University College London (UCL) is one of the foremost teaching and research institutions in the United Kingdom. It was founded in 1826 to provide higher education for all who could benefit from it, regardless of religion, race or class, and is both the longest established and largest of the various colleges and institutes that make up the University of London. The College was the first to admit women to higher education on equal terms with men, and also pioneered the teaching of many subjects at university level, including psychology.
More than a third of the diverse 19,000 strong student community is engaged in graduate studies, with almost half of these pursuing research degrees. We have hundreds of collaborative research partners and an ever-expanding worldwide network of more than 107,000 UCL alumni helps to maintain the university's international reputation for innovation and excellence.
UCL is proud of its record of academic distinction. It can count 19 Nobel Prize winners among former academic staff and students, and our academic community includes 35 Fellows of the Royal Society, 11 of the Royal Academy of Engineering and 22 of the British Academy. UCL has the highest number of professors of any university in the UK, with more than 600 established and personal chairs, as well as the highest number of female professors.
Ideally situated in the heart of Bloomsbury, central London's huge array of libraries, museums, public gardens, cinemas, theatres, cafés, bars and restaurants are all within easy reach. The UCL campus provides graduate students with many useful amenities, including a university bookshop; a language centre offering numerous evening courses; a multi million pound fitness suite; UCL's very own West End Theatre, the Bloomsbury; numerous fine and diverse museums and collections and extensive well resourced library facilities cited by many current DEdPsy course members as a particular asset to research.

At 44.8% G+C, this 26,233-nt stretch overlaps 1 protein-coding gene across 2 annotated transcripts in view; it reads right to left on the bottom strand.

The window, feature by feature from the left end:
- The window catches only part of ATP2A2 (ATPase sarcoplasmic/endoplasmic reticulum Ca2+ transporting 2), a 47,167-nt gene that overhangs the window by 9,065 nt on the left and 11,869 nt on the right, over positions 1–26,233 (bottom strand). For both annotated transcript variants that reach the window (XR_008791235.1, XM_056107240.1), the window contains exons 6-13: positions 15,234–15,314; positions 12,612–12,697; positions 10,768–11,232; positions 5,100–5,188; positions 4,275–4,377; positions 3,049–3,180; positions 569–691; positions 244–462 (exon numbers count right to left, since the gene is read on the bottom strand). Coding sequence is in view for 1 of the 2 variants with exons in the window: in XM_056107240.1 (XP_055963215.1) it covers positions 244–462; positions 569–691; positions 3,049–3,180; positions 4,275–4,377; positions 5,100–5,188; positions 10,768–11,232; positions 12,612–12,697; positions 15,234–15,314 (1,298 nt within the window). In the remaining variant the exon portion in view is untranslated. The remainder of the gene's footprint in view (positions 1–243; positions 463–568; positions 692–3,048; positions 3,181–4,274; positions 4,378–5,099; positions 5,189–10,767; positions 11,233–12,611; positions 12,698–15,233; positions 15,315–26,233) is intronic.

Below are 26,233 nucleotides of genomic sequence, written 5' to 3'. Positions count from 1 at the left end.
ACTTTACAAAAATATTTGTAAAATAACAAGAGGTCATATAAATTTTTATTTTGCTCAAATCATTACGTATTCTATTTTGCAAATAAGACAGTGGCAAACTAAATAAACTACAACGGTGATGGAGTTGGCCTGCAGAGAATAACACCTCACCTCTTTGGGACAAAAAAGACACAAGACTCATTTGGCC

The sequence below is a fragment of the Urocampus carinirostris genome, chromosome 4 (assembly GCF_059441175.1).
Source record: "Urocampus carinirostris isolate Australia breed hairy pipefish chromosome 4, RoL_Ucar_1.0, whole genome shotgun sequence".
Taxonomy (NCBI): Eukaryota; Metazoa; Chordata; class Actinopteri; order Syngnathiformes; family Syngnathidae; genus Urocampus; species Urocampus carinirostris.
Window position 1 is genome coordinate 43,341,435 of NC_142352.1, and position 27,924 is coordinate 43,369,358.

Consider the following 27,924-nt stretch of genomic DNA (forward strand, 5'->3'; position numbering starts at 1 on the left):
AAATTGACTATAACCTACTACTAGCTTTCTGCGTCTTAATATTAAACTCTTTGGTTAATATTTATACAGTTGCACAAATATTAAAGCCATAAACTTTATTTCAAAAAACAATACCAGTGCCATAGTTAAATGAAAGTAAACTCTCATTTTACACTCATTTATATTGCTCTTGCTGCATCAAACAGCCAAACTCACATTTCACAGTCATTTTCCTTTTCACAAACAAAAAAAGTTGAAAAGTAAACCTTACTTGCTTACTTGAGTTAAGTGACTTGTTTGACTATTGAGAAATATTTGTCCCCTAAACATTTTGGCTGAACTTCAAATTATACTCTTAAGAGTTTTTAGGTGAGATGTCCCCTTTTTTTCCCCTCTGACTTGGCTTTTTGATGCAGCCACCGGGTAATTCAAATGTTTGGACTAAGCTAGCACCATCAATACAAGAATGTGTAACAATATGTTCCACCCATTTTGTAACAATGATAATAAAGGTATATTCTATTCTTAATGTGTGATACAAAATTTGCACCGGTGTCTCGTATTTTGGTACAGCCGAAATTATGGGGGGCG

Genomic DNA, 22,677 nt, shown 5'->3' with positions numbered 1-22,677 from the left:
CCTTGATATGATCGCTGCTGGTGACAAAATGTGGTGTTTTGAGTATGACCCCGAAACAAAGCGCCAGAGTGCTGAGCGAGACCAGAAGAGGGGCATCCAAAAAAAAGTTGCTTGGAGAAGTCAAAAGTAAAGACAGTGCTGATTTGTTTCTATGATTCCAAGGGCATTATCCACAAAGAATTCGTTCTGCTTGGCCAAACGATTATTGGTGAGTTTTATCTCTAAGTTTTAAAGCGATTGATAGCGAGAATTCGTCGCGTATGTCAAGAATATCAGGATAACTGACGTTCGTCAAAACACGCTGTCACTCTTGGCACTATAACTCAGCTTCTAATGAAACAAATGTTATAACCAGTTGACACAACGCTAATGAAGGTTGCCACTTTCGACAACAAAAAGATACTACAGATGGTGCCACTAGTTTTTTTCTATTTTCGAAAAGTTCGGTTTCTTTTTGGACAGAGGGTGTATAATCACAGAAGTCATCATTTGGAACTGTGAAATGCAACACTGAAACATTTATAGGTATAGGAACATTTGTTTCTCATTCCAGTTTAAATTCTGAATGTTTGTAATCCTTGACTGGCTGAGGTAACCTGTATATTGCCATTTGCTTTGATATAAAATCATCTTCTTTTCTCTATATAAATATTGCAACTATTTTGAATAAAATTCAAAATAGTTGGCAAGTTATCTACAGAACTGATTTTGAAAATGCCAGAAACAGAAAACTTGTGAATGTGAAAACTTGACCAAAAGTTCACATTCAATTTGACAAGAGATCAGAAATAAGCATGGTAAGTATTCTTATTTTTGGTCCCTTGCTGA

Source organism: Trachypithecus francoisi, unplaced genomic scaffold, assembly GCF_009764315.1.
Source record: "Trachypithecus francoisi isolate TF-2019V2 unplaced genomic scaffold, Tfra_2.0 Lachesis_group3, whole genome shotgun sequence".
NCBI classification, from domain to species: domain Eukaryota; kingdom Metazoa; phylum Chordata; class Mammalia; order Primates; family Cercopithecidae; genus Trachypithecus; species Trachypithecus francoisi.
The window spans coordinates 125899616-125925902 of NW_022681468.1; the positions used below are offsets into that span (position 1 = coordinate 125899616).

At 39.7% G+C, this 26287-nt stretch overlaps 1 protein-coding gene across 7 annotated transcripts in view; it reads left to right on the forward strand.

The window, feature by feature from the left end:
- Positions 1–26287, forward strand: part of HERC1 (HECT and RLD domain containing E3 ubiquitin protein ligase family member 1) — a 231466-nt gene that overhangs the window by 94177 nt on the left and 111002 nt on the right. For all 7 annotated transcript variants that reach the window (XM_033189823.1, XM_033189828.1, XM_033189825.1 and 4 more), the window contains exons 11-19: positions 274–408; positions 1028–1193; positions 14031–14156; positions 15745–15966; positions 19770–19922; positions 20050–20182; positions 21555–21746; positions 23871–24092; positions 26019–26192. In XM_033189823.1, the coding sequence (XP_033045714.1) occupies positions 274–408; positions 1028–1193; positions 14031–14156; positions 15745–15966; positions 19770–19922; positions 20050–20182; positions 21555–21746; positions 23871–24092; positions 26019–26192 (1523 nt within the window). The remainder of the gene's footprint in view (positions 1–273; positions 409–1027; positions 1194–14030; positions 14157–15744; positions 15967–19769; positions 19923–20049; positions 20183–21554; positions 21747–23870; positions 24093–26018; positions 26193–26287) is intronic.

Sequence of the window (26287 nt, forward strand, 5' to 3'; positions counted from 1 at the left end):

Psychology at UCL
The establishment at UCL in 1897 of the first psychological laboratory in the country (and the second in the world after Leipzig) has been hailed as a landmark in the history of British psychology. The most recent Higher Education Funding Council research assessment exercise confirmed the College’s reputation for excellence in psychological research . We pride ourselves on maintaining strengths across the whole range of the discipline and have a long and distinguished tradition in the teaching of applied psychology. Our newly created Department of Clinical, Educational and Health Psychology, within the Division of Psychology and Language Sciences, is orientated towards the future and addressing the challenges of multidisciplinary Children's Services.
The one-year professional training Diploma in Educational Psychology introduced at UCL by Sir Cyril Burt in 1946 was the first of its kind in Britain. Many of the educational psychologists who trained at UCL now hold senior positions in the profession, both in Britain and abroad. Particular strengths of the Doctorate teaching programmes in educational psychology at UCL include:
Attachment to a large research department which ensures teaching by staff engaged in ongoing psychological research and provides teaching in state of the art developments in psychology.
Commitment to the integration of theory, research and practice in child and educational psychology which is reflected both in the programme staffing and in the way in which learning experiences are structured.
An extensive UK programme of continuing professional development for practising educational psychologists.
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